I am referring to Alija Izetbegovic, who until he resigned in October 2000 was the president of Bosnia. His acts as a politician do not interest me as much as his ideas, a collection of which, written when he was a dissident prisoner in communist Yugoslavia's prisons, has recently been published.
The notes are dated 1983-1988, although Izetbegovic tells us that during his first year in prison, he hardly wrote anything at all. I didn't know what to expect when I got the book -- I know hardly anything about Bosnian cultural figures. My wife, who knows a great deal about the subject, rarely discusses such things with me.
It is too early for me to comment definitively on the work, but as I paged through it, reading his notes at random -- notes written by a pious Muslim (he was imprisoned for arguing for religious freedom), some things seemed worth sharing.
Perhaps I should note that the Serb nationalists who attacked multiethnic Bosnia and their apoligists have argued about Izetbegovic that
THE LEADER OF BOSNIAN MUSLIMS IS THE LEADING FIGURE IN THE MURKY ISLAM FUNDAMENTALIST WORLD.I can't vouch for the veracity of the various works cited on the page I've linked, but they provide such "damning" quotes -- from an earlier work by Izetbegovic -- as this:
"...Islamic order may be implemented only in countries where Muslims represent the majority of the population. Without this majority, the Islamic order is reduced to authority only (because the other element is lacking - the Islamic society), and may turn into violence. ..."and this
"...In the struggle for an Islamic order all methods are permitted, except one - except crime. No-one has the right to smear the beautiful name of Islam and this struggle by uncontrolled and excessive use of violence. ..."They are taken from a work Izetbegovic wrote in 1970; I do not necessarily doubt that they are accurate. At the time, Tito enjoyed good relations with Nasser, and pan-Arabism was still ascendant. To be honest, though, on the basis of what he wrote while a political prisoner, I wish Izetbegovic were a leading figure of the murky world of Islamic fundamentalism -- if he were, we wouldn't have a great deal to worry about. Consider this note:
1214. Communists claimed that classical freedoms have only formal nature and no value. What is the value of freedom of religion, that is, the right to believe according to your own choice -- they say -- when an individual loses an internal ability to believe in anything that cannot be proven? Or, what is that so-much-praised freedom of speech for, when much of what man thinks and says is in actuality that which others think and say. Or, what is worth to you that you are free from external authorities (king, dictatorships, church) when anonymous authorities such as public opinion and the press have even more authority? These internal authorities have greater power over man than external, etc. My response to this: Give us as many of those "formal" freedoms, and do not worry about our health. It has been shown, namely, that this objection to formalism of freedom is in fact justification for a totalitarian system of government. For, those who have talked of formal freedoms did not instead of those give real ones, but have abolished both one and the others. This hypocritical game continues and repeats itself, surprisingly with success.Then, there is this slightly more sardonic observation:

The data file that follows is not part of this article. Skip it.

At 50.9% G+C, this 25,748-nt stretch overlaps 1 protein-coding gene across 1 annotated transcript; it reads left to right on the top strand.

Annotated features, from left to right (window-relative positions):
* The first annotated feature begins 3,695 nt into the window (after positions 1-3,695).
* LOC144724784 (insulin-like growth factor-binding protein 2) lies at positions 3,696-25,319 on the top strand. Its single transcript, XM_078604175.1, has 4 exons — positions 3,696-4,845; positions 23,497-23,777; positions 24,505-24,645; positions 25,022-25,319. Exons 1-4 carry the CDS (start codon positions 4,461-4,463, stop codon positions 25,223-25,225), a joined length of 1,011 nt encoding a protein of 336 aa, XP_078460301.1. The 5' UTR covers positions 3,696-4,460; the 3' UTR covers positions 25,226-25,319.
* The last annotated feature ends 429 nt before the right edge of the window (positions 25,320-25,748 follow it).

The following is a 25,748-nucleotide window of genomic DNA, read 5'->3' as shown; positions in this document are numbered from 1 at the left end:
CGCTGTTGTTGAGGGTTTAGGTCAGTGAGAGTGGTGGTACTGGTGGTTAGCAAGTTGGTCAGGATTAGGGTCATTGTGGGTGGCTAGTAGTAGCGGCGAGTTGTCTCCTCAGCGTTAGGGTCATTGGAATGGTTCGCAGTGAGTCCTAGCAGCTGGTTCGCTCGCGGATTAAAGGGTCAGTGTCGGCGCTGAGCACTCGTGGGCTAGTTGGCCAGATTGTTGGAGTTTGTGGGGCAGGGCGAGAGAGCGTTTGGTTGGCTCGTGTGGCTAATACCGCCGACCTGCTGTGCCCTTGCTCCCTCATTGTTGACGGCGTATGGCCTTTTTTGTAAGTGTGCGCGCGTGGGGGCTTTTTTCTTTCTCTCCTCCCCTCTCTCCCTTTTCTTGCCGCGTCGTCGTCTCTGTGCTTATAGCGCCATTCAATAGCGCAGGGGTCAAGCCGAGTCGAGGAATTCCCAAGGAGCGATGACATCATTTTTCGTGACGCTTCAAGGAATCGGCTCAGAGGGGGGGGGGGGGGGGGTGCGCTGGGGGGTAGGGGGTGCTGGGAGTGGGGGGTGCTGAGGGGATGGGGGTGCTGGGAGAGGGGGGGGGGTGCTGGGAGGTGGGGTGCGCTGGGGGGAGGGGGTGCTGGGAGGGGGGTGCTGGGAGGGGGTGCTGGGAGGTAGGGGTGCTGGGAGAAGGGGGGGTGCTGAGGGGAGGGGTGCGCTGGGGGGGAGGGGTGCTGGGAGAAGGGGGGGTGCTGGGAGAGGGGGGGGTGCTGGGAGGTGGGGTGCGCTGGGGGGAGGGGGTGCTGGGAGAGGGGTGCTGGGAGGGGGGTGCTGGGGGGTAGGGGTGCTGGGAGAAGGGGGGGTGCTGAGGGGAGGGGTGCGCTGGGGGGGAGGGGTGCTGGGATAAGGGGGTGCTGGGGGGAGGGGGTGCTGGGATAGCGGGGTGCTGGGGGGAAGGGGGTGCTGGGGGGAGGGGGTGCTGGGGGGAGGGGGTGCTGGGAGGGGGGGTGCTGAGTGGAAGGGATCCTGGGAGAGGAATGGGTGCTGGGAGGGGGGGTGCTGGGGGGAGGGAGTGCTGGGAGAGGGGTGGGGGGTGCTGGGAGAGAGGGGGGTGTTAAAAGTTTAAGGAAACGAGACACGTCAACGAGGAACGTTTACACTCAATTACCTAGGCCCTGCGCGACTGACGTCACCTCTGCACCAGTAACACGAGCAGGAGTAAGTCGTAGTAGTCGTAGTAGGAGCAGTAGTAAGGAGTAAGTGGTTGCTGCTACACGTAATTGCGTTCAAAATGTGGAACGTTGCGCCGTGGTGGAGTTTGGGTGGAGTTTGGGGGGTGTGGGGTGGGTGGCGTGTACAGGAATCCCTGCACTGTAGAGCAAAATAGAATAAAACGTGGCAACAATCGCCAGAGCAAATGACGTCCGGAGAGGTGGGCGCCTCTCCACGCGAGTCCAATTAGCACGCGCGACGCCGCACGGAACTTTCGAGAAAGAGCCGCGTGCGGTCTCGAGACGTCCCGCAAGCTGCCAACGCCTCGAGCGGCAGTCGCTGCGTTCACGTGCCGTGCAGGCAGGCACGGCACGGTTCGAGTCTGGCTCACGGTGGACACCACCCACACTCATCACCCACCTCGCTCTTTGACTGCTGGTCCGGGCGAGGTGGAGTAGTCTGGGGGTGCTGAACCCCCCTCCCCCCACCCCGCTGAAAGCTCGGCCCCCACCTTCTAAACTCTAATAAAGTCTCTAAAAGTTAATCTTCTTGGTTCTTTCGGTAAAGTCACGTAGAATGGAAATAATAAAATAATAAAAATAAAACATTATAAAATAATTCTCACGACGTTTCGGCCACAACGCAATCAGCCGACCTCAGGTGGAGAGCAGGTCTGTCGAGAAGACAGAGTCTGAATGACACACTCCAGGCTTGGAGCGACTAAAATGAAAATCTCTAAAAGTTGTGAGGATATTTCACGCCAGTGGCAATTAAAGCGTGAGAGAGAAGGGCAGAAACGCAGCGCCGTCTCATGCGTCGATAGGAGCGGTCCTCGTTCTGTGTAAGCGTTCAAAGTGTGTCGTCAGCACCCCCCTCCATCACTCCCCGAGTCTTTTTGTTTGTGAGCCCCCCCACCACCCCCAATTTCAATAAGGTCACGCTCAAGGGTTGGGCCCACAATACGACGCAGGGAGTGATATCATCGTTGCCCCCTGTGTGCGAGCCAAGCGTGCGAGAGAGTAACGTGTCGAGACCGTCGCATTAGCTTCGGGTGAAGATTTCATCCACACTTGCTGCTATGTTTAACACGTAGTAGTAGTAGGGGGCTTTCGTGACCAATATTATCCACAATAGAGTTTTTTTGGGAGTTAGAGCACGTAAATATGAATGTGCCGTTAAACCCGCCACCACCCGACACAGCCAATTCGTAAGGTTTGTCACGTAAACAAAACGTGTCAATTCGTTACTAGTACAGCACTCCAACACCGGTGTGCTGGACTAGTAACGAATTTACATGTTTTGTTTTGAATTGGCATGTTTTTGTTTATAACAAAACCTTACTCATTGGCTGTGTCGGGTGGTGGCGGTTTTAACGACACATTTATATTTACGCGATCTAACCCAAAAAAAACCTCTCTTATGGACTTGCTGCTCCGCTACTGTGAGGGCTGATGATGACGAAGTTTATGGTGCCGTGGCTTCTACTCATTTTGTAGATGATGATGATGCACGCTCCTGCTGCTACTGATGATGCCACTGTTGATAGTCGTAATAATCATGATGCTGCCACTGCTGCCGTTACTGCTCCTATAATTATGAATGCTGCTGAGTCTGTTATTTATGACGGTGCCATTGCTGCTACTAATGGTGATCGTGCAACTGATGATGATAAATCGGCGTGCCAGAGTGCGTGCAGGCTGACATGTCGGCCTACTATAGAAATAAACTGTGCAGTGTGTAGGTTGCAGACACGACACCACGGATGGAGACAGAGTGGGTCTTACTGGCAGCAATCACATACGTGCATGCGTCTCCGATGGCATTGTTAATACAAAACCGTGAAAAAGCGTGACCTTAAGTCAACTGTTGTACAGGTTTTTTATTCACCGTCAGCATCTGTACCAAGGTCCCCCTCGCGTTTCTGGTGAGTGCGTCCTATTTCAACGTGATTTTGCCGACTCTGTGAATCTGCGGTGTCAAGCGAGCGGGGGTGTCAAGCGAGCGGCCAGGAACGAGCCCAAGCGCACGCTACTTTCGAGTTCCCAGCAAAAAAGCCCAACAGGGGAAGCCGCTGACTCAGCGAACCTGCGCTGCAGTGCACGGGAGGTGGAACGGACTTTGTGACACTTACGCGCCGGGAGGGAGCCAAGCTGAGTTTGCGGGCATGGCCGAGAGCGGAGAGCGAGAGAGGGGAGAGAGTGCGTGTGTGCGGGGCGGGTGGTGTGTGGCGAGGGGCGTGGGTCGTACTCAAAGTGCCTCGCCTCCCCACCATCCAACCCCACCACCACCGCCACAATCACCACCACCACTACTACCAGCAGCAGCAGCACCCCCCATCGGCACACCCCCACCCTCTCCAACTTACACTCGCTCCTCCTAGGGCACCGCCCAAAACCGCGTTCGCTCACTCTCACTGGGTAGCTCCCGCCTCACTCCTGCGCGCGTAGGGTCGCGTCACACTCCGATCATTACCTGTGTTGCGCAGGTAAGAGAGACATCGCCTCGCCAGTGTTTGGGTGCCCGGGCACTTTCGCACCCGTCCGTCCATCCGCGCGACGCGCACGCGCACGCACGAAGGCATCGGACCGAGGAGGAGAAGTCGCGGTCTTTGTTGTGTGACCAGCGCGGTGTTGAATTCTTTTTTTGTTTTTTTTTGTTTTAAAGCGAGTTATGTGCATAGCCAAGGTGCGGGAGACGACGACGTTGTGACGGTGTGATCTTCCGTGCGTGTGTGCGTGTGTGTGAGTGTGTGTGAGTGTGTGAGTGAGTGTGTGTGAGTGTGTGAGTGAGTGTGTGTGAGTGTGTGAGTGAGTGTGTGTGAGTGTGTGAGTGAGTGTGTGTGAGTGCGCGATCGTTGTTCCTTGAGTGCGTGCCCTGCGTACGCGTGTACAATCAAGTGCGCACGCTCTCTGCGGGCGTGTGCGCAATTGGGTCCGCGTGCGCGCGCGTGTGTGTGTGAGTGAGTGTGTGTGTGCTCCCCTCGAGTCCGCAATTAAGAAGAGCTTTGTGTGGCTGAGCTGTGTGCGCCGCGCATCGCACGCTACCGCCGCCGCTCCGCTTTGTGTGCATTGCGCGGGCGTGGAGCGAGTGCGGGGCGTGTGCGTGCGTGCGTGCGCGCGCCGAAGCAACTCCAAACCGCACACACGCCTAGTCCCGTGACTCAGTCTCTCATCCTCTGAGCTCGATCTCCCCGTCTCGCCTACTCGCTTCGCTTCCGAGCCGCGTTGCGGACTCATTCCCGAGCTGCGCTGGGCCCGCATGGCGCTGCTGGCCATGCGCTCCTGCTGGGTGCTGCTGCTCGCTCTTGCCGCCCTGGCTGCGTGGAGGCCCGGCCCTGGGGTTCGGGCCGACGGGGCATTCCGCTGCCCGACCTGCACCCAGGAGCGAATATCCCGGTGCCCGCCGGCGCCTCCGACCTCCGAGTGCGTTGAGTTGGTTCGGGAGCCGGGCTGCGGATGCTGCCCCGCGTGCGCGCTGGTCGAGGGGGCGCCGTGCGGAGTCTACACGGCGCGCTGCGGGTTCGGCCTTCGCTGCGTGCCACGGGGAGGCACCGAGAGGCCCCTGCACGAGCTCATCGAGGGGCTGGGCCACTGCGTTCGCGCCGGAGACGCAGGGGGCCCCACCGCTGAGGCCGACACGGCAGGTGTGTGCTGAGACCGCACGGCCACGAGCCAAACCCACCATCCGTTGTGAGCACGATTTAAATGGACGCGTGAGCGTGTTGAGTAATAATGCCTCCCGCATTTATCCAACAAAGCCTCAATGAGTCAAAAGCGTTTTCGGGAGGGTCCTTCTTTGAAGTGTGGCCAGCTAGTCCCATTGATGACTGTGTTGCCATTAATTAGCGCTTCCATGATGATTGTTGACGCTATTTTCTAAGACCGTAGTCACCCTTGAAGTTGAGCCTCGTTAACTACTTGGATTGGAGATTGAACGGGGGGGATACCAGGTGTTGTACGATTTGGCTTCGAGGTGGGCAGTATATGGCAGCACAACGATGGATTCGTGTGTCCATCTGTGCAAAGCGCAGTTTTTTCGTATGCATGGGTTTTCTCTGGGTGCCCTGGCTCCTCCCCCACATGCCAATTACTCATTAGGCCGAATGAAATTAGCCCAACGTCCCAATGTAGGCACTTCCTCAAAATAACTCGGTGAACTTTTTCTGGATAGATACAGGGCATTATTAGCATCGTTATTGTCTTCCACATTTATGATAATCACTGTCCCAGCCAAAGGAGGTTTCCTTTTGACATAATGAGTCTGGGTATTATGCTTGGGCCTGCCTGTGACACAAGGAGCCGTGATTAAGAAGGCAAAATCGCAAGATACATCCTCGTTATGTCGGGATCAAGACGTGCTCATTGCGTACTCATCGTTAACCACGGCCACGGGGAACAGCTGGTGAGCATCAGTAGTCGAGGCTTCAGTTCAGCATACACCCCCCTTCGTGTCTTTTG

744. ...[Jurgen] Habermas is considered to be the most significant Marxist writer of the modern age. This was not a hindrance to his appointment in the 1970s to the post of director at the Max Planck Institute for Research of Life Conditions of the Scientific-Technological World (West Germany)(in this capacity he wrote the book The Problem of the Legitimacy of Late Capitalism). In a reversed situation (if he wrote in Communism against Communism) he would get, like myself, 14 years in prison. ...Here is an observation about America:
3059. I have read somewhere that in Cleveland, Ohio (United States) as many as eighty different nationalities live, each of which is proud of its symbols, cherishes them, and respects those that are different. No one is cramped for space in Cleveland.Changing gears somewhat, here are a few passages about religion and culture:
1916. There is one predominant principle in Western culture. That is the principle of human dignity. The European culture owes this principle to Christianity. If somebody asked me what makes the Christian foundations of European civilization recognizable, I would answer: the predominant principle of human dignity.I do not agree with everything I have read in the book (I do not agree with all the opinions I have held at one time or another), but nevertheless I find his ideas stimulating. I also find it interesting that he is far more critical of Islam, at least as it is practiced, than Christianity. Perhaps that is because he quite obviously believes so deeply, so sincerely. One more anecdote, which I have heard but I cannot verify: Such was his devotion that when Izetbegovic was in prison, during the winter, he would crack ice in the exercise yard, use it to perform his ablutions, and then pray.